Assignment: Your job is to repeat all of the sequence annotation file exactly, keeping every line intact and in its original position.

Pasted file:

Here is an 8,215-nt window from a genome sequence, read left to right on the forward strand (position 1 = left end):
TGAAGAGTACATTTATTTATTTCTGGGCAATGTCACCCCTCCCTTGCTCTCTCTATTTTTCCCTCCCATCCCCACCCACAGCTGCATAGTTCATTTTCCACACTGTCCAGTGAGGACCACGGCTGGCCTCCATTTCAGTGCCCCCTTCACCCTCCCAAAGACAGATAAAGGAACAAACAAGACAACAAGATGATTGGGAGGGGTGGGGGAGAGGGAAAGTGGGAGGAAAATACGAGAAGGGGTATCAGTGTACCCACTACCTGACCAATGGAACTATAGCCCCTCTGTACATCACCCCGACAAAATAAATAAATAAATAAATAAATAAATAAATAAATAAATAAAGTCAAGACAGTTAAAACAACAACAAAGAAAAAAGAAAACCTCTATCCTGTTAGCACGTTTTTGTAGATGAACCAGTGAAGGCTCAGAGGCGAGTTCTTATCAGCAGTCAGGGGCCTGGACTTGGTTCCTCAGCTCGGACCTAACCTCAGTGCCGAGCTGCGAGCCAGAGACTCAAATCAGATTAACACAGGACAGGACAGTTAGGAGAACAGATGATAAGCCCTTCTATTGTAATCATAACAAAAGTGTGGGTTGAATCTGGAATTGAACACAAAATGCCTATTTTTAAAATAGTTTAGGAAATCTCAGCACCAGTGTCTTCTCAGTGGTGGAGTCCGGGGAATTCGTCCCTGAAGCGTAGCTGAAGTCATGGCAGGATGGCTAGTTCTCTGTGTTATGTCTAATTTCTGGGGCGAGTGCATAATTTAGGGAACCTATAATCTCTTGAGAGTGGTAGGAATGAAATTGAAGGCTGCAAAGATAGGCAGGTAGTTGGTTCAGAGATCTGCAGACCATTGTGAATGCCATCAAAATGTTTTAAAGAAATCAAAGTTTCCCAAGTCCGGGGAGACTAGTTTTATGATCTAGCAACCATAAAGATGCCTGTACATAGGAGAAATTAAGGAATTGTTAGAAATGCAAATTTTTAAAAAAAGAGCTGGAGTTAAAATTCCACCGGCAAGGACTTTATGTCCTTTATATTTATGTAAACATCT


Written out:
Here is an 8,215-nt window from a genome sequence, read left to right on the forward strand (position 1 = left end):
TGAAGAGTACATTTATTTATTTCTGGGCAATGTCACCCCTCCCTTGCTCTCTCTATTTTTCCCTCCCATCCCCACCCACAGCTGCATAGTTCATTTTCCACACTGTCCAGTGAGGACCACGGCTGGCCTCCATTTCAGTGCCCCCTTCACCCTCCCAAAGACAGATAAAGGAACAAACAAGACAACAAGATGATTGGGAGGGGTGGGGGAGAGGGAAAGTGGGAGGAAAATACGAGAAGGGGTATCAGTGTACCCACTACCTGACCAATGGAACTATAGCCCCTCTGTACATCACCCCGACAAAATAAATAAATAAATAAATAAATAAATAAATAAATAAATAAAGTCAAGACAGTTAAAACAACAACAAAGAAAAAAGAAAACCTCTATCCTGTTAGCACGTTTTTGTAGATGAACCAGTGAAGGCTCAGAGGCGAGTTCTTATCAGCAGTCAGGGGCCTGGACTTGGTTCCTCAGCTCGGACCTAACCTCAGTGCCGAGCTGCGAGCCAGAGACTCAAATCAGATTAACACAGGACAGGACAGTTAGGAGAACAGATGATAAGCCCTTCTATTGTAATCATAACAAAAGTGTGGGTTGAATCTGGAATTGAACACAAAATGCCTATTTTTAAAATAGTTTAGGAAATCTCAGCACCAGTGTCTTCTCAGTGGTGGAGTCCGGGGAATTCGTCCCTGAAGCGTAGCTGAAGTCATGGCAGGATGGCTAGTTCTCTGTGTTATGTCTAATTTCTGGGGCGAGTGCATAATTTAGGGAACCTATAATCTCTTGAGAGTGGTAGGAATGAAATTGAAGGCTGCAAAGATAGGCAGGTAGTTGGTTCAGAGATCTGCAGACCATTGTGAATGCCATCAAAATGTTTTAAAGAAATCAAAGTTTCCCAAGTCCGGGGAGACTAGTTTTATGATCTAGCAACCATAAAGATGCCTGTACATAGGAGAAATTAAGGAATTGTTAGAAATGCAAATTTTTAAAAAAAGAGCTGGAGTTAAAATTCCACCGGCAAGGACTTTATGTCCTTTATATTTATGTAAACATCT